TALLAHASSEE | Lawyers for public employee unions and a pair of nurses urged a judge Wednesday to block a plan for privatizing health care in Florida’s prisons.
They cited the same legal arguments that resulted in another judge’s decision stopping the privatization of 29 South Florida prison facilities. The Legislature was ruled in violation of the Florida Constitution because it made that policy decision through a budget provision rather than by passing a stand-alone law.
The unions contend the health care privatization plan likewise violated a constitutional provision limiting each bill to a single subject to prohibit what’s known as “log rolling.” It’s the practice of attaching unrelated provisions, which may not be able pass on their own, to more popular or important measures such as the must-pass budget.
“No matter how wise it may be to privatize health care services in whole or in part, that was never vetted through the normal legislative process,” said plaintiffs’ lawyer Thomas Brooks. “That is the evil that the single subject rule is designed to prevent.”
Circuit Judge Kevin Carroll said he hoped to rule next week in the health care case. But he acknowledged his decision will be appealed regardless of how it comes out.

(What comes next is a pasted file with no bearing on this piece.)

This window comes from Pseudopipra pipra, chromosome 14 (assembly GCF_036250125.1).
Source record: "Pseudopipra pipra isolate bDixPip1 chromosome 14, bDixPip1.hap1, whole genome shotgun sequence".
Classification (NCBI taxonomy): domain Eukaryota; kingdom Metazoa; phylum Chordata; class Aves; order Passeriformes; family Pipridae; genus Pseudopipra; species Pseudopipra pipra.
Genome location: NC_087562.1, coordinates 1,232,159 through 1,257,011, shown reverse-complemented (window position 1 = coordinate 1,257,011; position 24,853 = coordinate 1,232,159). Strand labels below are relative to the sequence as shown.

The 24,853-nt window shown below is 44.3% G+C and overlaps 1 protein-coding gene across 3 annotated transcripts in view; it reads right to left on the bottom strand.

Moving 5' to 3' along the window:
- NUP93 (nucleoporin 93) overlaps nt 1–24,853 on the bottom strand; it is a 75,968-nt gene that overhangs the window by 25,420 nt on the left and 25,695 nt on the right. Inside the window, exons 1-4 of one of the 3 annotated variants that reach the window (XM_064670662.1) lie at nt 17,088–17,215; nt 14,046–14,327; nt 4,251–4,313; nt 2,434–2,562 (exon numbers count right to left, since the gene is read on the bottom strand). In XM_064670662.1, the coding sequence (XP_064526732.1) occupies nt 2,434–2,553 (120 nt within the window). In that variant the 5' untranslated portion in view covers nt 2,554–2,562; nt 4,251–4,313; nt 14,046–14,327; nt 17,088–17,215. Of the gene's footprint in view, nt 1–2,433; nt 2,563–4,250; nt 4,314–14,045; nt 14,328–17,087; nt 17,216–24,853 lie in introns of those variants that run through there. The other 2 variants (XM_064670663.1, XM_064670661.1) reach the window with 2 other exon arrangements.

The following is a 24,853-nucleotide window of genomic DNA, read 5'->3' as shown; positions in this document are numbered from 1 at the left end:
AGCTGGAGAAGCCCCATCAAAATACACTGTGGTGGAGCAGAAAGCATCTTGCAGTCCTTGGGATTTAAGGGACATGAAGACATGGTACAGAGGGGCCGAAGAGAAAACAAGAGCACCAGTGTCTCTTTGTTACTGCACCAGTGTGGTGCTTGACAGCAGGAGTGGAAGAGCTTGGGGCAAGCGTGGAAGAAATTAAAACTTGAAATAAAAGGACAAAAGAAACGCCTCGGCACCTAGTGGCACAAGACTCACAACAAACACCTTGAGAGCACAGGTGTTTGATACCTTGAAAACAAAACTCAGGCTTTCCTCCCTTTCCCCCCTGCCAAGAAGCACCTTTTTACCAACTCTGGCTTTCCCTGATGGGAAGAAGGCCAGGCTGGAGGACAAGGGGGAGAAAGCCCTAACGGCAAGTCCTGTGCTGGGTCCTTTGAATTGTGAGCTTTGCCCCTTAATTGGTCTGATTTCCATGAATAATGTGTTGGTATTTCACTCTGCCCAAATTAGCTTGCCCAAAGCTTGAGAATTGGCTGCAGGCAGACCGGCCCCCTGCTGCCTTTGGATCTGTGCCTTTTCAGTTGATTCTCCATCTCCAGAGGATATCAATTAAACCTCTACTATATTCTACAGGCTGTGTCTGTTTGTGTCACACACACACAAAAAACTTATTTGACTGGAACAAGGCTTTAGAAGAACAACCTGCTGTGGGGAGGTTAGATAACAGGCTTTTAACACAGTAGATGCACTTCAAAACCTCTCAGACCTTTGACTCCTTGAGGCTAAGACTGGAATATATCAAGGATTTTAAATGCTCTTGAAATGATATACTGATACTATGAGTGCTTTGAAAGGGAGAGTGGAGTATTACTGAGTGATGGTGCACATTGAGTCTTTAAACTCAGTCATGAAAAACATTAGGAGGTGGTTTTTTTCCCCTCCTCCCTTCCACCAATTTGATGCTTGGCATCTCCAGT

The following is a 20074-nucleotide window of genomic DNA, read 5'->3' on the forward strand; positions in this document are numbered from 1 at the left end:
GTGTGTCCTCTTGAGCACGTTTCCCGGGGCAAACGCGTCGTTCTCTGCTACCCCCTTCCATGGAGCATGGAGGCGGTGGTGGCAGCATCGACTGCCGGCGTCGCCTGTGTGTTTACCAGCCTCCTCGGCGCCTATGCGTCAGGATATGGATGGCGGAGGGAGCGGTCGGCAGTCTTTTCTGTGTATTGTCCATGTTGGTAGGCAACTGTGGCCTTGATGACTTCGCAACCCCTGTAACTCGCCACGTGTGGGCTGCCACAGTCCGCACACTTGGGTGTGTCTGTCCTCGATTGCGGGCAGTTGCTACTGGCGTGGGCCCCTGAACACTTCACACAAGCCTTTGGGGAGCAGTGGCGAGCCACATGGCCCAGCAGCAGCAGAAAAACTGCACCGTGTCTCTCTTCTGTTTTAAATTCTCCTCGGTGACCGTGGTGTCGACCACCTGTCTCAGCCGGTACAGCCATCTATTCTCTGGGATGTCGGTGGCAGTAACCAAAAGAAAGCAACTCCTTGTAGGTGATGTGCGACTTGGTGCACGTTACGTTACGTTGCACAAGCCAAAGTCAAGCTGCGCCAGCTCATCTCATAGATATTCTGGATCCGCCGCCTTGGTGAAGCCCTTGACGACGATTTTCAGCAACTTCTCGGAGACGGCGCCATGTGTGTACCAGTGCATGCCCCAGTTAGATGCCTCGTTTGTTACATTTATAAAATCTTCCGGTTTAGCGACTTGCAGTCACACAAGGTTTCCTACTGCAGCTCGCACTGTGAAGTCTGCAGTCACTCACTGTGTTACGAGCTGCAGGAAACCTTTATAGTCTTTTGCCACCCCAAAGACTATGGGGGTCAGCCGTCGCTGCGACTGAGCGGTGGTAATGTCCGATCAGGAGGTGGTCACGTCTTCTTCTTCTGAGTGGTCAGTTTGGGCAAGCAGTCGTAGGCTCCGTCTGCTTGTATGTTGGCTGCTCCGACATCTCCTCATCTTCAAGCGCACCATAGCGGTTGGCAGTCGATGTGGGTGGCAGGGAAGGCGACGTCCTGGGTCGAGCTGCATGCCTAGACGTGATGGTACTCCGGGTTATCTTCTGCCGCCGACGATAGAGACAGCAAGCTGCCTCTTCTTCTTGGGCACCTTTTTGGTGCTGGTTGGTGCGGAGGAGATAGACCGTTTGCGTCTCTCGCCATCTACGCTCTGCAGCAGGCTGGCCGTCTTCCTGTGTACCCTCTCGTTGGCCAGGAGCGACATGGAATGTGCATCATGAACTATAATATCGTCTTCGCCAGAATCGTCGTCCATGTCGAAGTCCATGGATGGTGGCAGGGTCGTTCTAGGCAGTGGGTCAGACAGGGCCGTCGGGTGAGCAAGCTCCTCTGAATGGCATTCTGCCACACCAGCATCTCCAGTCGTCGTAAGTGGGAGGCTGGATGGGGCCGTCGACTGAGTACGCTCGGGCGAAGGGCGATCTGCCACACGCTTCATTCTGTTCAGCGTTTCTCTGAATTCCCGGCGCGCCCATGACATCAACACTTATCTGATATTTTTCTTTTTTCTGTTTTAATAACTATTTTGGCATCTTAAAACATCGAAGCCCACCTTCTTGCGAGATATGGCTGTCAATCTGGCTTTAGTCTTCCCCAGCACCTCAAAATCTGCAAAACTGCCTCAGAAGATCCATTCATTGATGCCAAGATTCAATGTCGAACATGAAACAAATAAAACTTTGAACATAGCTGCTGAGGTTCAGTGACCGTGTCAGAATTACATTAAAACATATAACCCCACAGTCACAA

That’s what happened after Circuit Judge Jackie Fulford ruled the Republican-led Legislature violated the state constitution in the South Florida privatization case. The 1st District Court of Appeal is scheduled to hear oral argument June 27 in the state’s appeal.
One of the health care plaintiffs, Doreen Von Oven, said after the hearing that there’s a feeling of “fear” among her colleagues.
“If a private company comes in, basically they can just let you go (if) they just don’t like you,” said Von Oven. She’s a licensed practical nurse at Santa Rosa Correctional Institution near Milton in the Panhandle.
Fulford wrote in October that lawmakers could have legally ordered the privatization through a stand-alone bill rather than the budget provision.
The Republican-led Legislature attempted to do that in February, but the bill failed 21-19 in the Senate.